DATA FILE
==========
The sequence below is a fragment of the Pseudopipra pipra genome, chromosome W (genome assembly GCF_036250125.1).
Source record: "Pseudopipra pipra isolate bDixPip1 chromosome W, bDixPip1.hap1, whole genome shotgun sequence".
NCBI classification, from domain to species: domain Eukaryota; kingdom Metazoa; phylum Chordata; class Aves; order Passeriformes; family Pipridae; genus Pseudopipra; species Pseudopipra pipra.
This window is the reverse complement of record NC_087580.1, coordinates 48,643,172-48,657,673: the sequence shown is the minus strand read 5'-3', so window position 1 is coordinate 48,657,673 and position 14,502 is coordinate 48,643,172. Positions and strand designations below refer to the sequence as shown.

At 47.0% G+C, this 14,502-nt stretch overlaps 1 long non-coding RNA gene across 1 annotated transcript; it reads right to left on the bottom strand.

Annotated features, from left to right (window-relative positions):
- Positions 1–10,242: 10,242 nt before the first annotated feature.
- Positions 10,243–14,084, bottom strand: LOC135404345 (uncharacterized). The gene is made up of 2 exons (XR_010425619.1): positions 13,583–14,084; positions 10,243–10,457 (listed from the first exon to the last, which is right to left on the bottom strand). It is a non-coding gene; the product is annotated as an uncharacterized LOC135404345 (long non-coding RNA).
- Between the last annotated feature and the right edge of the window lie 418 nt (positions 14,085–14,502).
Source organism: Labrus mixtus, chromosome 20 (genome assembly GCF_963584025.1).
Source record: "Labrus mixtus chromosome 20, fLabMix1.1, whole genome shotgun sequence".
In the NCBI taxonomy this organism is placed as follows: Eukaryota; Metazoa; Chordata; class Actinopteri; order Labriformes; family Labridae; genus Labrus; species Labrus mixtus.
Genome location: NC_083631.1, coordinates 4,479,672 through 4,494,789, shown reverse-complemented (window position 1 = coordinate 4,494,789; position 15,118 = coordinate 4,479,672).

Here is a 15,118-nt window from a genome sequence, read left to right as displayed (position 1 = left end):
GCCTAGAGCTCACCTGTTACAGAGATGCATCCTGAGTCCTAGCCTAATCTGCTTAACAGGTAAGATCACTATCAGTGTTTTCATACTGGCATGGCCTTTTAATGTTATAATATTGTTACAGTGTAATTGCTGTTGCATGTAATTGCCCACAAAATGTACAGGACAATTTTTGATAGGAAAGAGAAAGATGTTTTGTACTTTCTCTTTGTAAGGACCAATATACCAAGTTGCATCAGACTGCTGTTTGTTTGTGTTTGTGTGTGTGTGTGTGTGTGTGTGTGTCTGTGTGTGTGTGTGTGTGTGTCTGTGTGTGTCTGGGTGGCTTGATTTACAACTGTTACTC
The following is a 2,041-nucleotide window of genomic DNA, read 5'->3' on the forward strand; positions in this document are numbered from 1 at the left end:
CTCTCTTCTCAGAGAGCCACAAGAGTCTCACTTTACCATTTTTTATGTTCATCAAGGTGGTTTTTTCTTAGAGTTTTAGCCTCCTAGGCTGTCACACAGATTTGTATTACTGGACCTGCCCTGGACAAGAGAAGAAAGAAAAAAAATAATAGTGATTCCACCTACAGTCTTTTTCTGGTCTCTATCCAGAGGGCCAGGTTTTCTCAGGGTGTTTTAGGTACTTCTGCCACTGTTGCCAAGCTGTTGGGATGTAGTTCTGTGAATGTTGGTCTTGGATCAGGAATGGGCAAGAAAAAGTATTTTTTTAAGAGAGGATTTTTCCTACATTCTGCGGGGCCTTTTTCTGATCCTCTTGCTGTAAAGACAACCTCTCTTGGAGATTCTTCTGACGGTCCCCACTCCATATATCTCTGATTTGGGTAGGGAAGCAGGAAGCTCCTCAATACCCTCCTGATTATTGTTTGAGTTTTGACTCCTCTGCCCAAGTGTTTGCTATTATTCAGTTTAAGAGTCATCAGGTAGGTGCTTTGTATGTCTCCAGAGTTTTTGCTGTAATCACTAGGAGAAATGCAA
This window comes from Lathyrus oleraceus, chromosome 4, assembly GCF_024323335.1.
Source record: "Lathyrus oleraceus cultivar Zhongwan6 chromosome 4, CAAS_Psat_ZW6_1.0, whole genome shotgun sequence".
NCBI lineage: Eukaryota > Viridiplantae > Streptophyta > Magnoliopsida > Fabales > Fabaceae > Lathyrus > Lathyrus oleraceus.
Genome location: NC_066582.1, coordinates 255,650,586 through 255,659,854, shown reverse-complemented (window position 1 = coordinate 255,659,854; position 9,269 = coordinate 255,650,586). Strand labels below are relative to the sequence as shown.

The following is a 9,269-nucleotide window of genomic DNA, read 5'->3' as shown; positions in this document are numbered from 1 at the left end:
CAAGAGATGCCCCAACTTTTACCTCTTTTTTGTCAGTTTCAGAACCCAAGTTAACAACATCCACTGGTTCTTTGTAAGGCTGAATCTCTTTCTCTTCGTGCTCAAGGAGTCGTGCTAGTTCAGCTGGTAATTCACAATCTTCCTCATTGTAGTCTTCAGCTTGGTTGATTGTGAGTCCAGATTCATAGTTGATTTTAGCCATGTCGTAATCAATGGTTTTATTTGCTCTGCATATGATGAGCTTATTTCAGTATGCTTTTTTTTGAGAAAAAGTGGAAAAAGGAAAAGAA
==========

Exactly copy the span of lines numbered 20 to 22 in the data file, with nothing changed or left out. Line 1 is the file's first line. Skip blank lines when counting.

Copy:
NCBI lineage: Eukaryota > Viridiplantae > Streptophyta > Magnoliopsida > Fabales > Fabaceae > Lathyrus > Lathyrus oleraceus.
Genome location: NC_066582.1, coordinates 255,650,586 through 255,659,854, shown reverse-complemented (window position 1 = coordinate 255,659,854; position 9,269 = coordinate 255,650,586). Strand labels below are relative to the sequence as shown.

The following is a 9,269-nucleotide window of genomic DNA, read 5'->3' as shown; positions in this document are numbered from 1 at the left end: